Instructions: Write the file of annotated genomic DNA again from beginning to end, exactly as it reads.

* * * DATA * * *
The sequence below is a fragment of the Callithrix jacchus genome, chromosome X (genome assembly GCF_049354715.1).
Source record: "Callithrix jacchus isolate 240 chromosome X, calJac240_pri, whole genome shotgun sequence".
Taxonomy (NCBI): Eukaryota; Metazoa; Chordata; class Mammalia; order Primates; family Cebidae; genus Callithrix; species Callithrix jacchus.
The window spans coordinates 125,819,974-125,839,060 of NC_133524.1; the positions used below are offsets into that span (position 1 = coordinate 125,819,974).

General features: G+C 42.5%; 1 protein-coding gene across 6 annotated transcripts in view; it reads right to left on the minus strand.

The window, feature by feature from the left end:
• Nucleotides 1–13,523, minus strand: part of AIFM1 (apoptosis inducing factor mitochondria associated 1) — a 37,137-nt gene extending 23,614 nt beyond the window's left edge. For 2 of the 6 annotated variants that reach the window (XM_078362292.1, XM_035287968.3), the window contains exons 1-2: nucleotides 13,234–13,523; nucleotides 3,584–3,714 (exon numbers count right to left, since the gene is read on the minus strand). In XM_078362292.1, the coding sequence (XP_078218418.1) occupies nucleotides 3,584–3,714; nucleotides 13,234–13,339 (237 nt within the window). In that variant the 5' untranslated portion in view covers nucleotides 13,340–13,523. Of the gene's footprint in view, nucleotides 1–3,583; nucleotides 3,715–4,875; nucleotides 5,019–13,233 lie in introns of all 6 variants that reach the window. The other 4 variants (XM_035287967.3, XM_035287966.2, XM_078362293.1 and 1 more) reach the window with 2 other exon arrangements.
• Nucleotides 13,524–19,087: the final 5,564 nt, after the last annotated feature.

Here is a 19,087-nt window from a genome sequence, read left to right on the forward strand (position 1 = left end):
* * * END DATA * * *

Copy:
The sequence below is a fragment of the Callithrix jacchus genome, chromosome X (genome assembly GCF_049354715.1).
Source record: "Callithrix jacchus isolate 240 chromosome X, calJac240_pri, whole genome shotgun sequence".
Taxonomy (NCBI): Eukaryota; Metazoa; Chordata; class Mammalia; order Primates; family Cebidae; genus Callithrix; species Callithrix jacchus.
The window spans coordinates 125,819,974-125,839,060 of NC_133524.1; the positions used below are offsets into that span (position 1 = coordinate 125,819,974).

General features: G+C 42.5%; 1 protein-coding gene across 6 annotated transcripts in view; it reads right to left on the minus strand.

The window, feature by feature from the left end:
• Nucleotides 1–13,523, minus strand: part of AIFM1 (apoptosis inducing factor mitochondria associated 1) — a 37,137-nt gene extending 23,614 nt beyond the window's left edge. For 2 of the 6 annotated variants that reach the window (XM_078362292.1, XM_035287968.3), the window contains exons 1-2: nucleotides 13,234–13,523; nucleotides 3,584–3,714 (exon numbers count right to left, since the gene is read on the minus strand). In XM_078362292.1, the coding sequence (XP_078218418.1) occupies nucleotides 3,584–3,714; nucleotides 13,234–13,339 (237 nt within the window). In that variant the 5' untranslated portion in view covers nucleotides 13,340–13,523. Of the gene's footprint in view, nucleotides 1–3,583; nucleotides 3,715–4,875; nucleotides 5,019–13,233 lie in introns of all 6 variants that reach the window. The other 4 variants (XM_035287967.3, XM_035287966.2, XM_078362293.1 and 1 more) reach the window with 2 other exon arrangements.
• Nucleotides 13,524–19,087: the final 5,564 nt, after the last annotated feature.

Here is a 19,087-nt window from a genome sequence, read left to right on the forward strand (position 1 = left end):